From 6 April 2008, only employers with fewer than 50 staff in the UK can ignore the Information and Consultation of Employees (ICE) regulations. Others will have to observe them, which could be tricky for HR directors and managers involved in any ICE-related consultations. The best advice is to be prepared for issues that are likely to be subject to negotiation.
Q What is the scope of the ICE regulations, and how do they apply to businesses with more than 50 staff?
A The ICE regulations set out a regime whereby UK employers may, and in some instances, must, use information and consultation agreements to govern how they will consult with their UK workforces regarding economic and employment-related matters. They do not, however, impose an automatic requirement on UK employers to create information and consultation arrangements. Specific criteria must be fulfilled first:
The ICE regulations must have come into force in relation to an undertaking of that size. Since 6 April 2008, only employers with fewer than 50 employees in the UK will be able to ignore the regulations.
The employees must have made a valid request to negotiate, or the employer must be given a valid notification of their intention to negotiate.
Once a valid request or notification has been received, the employer must negotiate with employee representatives to put in place an information and consultation agreement. Failure to do so within a specific timescale means the ICE regulations provide a set of standard information and consultation provisions that will automatically apply until any agreement to the contrary is made.
Q What issues does the employer have to consult with the workforce about?
A The ICE regulations do not stipulate any specific requirements as to the subject matter or timing of information and consultation, or as to the number or identity of any information and consultation representatives or the method of their selection. The Department for Business, Enterprise and Regulatory Reform guidance states that this is intended to give employers and employees scope to agree arrangements that best suit their particular circumstances. Employers and employees are therefore free to agree their own arrangements.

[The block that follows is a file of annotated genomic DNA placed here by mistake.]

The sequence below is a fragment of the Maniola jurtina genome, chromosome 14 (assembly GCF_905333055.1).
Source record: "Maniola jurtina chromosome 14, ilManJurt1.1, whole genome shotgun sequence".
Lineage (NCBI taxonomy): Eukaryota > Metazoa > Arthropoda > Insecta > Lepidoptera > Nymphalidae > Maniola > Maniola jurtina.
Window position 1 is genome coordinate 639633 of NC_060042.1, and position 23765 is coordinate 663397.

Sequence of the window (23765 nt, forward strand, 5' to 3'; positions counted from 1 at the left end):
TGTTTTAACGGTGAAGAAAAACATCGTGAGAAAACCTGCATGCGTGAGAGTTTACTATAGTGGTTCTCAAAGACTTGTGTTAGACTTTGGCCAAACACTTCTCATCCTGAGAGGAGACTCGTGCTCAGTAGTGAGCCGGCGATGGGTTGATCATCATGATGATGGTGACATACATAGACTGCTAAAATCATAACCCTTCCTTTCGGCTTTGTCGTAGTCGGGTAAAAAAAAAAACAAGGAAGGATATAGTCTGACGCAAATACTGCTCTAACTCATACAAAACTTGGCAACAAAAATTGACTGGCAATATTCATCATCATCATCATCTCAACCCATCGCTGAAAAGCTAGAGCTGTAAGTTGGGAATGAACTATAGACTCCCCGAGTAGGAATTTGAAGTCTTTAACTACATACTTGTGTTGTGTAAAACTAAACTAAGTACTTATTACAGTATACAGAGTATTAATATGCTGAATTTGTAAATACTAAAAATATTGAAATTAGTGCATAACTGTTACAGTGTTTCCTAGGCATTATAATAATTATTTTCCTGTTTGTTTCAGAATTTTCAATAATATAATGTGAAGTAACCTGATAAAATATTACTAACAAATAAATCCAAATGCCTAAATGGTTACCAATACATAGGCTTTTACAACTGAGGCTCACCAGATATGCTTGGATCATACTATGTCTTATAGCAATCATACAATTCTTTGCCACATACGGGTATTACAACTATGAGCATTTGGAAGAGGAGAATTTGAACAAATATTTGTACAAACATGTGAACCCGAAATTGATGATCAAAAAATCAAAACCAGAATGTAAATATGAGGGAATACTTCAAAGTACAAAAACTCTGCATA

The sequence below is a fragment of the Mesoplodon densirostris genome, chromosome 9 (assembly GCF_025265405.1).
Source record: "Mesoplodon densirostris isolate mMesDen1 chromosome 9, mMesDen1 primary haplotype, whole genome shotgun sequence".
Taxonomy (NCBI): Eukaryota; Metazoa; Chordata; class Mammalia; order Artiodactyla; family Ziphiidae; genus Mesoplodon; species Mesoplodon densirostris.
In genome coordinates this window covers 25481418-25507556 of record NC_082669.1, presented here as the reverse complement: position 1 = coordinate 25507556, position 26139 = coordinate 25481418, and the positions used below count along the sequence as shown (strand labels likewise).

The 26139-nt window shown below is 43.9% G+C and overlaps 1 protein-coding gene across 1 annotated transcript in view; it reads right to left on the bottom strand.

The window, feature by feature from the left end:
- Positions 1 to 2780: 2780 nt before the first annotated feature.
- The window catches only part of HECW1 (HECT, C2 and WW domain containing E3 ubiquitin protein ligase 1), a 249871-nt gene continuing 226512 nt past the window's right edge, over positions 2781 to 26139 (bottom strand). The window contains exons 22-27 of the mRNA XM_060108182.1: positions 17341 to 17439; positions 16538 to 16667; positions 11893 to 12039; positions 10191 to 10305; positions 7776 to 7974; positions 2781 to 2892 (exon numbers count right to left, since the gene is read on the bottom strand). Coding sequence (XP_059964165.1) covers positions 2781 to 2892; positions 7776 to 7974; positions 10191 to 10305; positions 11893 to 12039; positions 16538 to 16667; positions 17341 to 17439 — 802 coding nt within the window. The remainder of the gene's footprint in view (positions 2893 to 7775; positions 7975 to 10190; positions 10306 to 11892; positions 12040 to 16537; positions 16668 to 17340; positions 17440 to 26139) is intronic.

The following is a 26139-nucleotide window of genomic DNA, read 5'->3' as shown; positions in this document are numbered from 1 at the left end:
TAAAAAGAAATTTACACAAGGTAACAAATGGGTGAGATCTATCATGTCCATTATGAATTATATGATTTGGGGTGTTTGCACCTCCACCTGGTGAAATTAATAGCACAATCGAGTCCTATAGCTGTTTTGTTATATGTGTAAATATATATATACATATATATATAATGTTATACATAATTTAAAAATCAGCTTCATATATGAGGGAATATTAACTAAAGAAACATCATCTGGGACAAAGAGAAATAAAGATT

Q What constitutes a valid employee request?
A For a request to be valid, it must be made by at least 10% of the employees in an undertaking (eg a company), subject to a minimum of 15 and a maximum of 2,500 employees required to make the request. The request must be in writing, and must specify the date on which it was sent. And it must not be made within three years of a previous employee request or employer notification which has resulted either in a negotiated agreement or the rejection of the request by the workforce.
Q How quickly do such requests have to be answered?
A Where a valid employee request or employer notification has been made, the employer must, as soon as reasonably practicable (but in any event within three months), take the necessary steps to start negotiations for an agreement on information and consultation of employees. These steps include:
Making arrangements for the employees to appoint or elect negotiating representatives.
Informing employees who have been elected or appointed.
Inviting the representatives to negotiate.
Q What advice would your give to HR managers?
A Be prepared. Create a checklist of the issues the employer wants to consider when drawing up and negotiating a pre-existing or negotiated agreement under the ICE regulations, including key legal, negotiating and best practice issues. Consider who is driving the initiative. If it’s HR-driven, is there board and senior management buy-in? Is the workforce on the whole supportive of the aims of the process? What is the history on information and consultation within the organisation (or group, if appropriate), including trade union recognition, any previous unsuccessful attempts at recognition, European works councils, or other committees such as health and safety?
Q What are the pitfalls of the ICE regulations for employers?
A The main one is not having a strategy. A key strategic decision for employers is whether to initiate negotiations for the setting up of information and consultation arrangements, or to wait until an employee request is made under the regulations. Given the current economic uncertainty, much will depend on whether or not the employer is contemplating any major organisational changes that may panic the workforce if there is no proper structure for information and consultation.